A soft target
Ports increasingly need to focus on cyber as well as physical security needs reports Stevie Knight
Antwerp’s recent security breach and massive eight-tonne cocaine haul has raised questions: not just about how much of this stuff is getting through, but how many targeted ports simply remain unaware they are under cyber attack?
“It’s a certainty” that some port’s container stacks are being infiltrated without anyone noticing, says consultant Henk van Unnik, previously chair of Rotterdam’s Port Security Development Board and president of the International Association of Airport and Seaport Police. He adds: “A few years ago drug smuggling tended to hinge on bribery or extortion, but a port’s software is a much easier target.”
So, to get at the cases of drugs that have made their journey stashed inside legitimate containers all a criminal gang needs to do is access a port’s IT system and make a few tweaks. “The port or terminal may well not even know it’s been hit and worse, might not understand the implications even if it does realise something has happened, laying itself open to further exploitation,” explains Dan Solomon of security firm Optimal Risk.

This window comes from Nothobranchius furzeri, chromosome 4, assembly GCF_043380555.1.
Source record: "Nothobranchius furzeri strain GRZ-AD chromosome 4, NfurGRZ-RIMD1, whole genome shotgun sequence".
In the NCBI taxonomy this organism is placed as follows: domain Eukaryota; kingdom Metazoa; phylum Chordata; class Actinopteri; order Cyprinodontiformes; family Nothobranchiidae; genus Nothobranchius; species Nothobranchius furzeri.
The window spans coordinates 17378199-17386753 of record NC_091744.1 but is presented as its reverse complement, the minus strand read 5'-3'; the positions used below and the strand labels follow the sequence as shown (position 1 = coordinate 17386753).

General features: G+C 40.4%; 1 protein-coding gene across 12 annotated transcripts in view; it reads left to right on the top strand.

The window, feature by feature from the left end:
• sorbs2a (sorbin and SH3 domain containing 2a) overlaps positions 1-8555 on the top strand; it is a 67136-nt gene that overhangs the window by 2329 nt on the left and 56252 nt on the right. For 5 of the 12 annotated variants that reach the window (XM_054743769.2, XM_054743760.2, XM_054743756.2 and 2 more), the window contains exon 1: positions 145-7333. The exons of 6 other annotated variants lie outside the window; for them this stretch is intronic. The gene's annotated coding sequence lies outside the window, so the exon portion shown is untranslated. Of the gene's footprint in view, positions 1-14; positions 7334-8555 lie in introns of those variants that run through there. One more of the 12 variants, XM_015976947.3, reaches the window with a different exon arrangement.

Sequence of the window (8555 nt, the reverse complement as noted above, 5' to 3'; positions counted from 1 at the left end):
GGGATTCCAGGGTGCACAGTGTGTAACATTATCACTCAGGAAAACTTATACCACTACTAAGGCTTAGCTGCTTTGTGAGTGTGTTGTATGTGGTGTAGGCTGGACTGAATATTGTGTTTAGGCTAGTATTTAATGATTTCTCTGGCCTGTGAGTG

Mr van Unnik adds: “It’s not unknown for a crime ring to change a reachstacker’s orders and get a box with its hidden suitcases of smuggled drugs to move from a restricted quarter to a more relaxed yard area.” The container still has to be opened, but the reachstacker has obligingly tucked it away behind some tall stacks. “It’s closed up again with a duplicate seal so all is apparently as before,” he says.
Interestingly, he points out a second method the gangs use is hacking in to change the truck and driver details to one of their stooges who goes in to pick up the box. It’s an effective switch, as Antwerp knows to its cost.
But while Antwerp was alerted by ‘disappearing’ containers, it’s not always that obvious explains Mr van Unnik; some gangs will simply close the container up again with the appropriate seal, even delivering it to the right address. “It just looks like a normal load, similar to thousands of others. No-one is any the wiser.”
The reason for such subterfuge is simply to keep the route open for as long as possible: while terrorists quite often want their actions to be noticed, international usually gangs don’t.